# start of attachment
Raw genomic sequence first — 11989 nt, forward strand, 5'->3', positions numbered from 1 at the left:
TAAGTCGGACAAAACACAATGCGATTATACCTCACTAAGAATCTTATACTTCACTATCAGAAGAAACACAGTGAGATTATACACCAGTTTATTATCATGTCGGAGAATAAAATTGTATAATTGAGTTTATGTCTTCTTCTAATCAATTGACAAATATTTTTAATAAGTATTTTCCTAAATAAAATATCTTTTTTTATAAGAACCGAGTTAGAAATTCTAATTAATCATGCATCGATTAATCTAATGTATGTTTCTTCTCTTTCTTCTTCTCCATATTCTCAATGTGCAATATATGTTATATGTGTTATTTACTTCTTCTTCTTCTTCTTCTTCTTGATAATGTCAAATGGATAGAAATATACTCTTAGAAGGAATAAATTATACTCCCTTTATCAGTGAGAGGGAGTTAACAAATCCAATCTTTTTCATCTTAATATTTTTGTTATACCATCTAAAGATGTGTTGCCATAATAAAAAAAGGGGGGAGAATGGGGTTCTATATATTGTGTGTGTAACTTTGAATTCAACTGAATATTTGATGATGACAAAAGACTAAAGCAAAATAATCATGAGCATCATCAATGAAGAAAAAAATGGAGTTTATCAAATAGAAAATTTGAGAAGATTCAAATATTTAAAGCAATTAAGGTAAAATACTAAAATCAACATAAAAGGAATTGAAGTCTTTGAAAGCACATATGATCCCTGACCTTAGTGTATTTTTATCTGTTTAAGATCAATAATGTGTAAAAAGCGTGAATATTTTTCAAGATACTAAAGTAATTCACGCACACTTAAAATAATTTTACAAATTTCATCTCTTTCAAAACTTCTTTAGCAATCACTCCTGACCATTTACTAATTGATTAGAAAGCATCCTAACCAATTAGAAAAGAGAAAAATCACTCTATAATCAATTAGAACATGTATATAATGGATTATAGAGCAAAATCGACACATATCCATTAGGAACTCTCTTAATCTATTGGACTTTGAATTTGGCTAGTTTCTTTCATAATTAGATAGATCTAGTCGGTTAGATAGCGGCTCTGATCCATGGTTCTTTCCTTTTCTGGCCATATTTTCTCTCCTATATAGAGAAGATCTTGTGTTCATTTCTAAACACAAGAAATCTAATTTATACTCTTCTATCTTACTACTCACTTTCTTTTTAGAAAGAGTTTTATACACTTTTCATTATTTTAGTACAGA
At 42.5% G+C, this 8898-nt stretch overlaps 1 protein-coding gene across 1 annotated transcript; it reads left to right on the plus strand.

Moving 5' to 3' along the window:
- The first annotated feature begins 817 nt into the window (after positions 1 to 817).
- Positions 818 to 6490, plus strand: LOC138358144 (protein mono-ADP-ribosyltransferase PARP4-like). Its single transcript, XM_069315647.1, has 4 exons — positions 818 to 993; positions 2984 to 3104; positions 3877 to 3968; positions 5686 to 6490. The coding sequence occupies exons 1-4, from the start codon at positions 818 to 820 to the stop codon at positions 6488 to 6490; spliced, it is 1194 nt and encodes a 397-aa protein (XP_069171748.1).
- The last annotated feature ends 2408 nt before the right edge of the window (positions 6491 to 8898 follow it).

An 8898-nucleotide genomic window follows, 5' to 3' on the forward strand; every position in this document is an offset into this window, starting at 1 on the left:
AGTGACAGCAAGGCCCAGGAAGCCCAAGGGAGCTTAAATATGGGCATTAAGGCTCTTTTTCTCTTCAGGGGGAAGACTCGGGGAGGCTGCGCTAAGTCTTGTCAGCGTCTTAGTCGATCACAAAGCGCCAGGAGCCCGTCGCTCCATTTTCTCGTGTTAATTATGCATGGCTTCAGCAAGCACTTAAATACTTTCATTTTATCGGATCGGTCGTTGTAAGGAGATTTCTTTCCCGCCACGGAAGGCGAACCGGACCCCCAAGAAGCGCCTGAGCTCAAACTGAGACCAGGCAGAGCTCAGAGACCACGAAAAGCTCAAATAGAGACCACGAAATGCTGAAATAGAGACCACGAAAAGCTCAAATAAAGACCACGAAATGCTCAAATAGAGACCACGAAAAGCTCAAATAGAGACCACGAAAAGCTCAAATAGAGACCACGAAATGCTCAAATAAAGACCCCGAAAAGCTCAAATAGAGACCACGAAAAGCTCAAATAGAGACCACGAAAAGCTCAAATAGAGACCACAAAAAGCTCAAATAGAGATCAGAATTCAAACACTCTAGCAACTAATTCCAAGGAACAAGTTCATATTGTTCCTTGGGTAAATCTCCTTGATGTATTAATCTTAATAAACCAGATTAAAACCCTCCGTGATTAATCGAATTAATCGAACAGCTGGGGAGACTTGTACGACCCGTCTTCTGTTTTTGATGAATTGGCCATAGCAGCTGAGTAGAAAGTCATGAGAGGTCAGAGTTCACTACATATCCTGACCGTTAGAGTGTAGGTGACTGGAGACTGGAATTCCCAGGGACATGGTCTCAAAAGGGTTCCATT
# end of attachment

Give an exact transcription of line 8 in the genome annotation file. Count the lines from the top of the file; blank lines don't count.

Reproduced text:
An 8898-nucleotide genomic window follows, 5' to 3' on the forward strand; every position in this document is an offset into this window, starting at 1 on the left: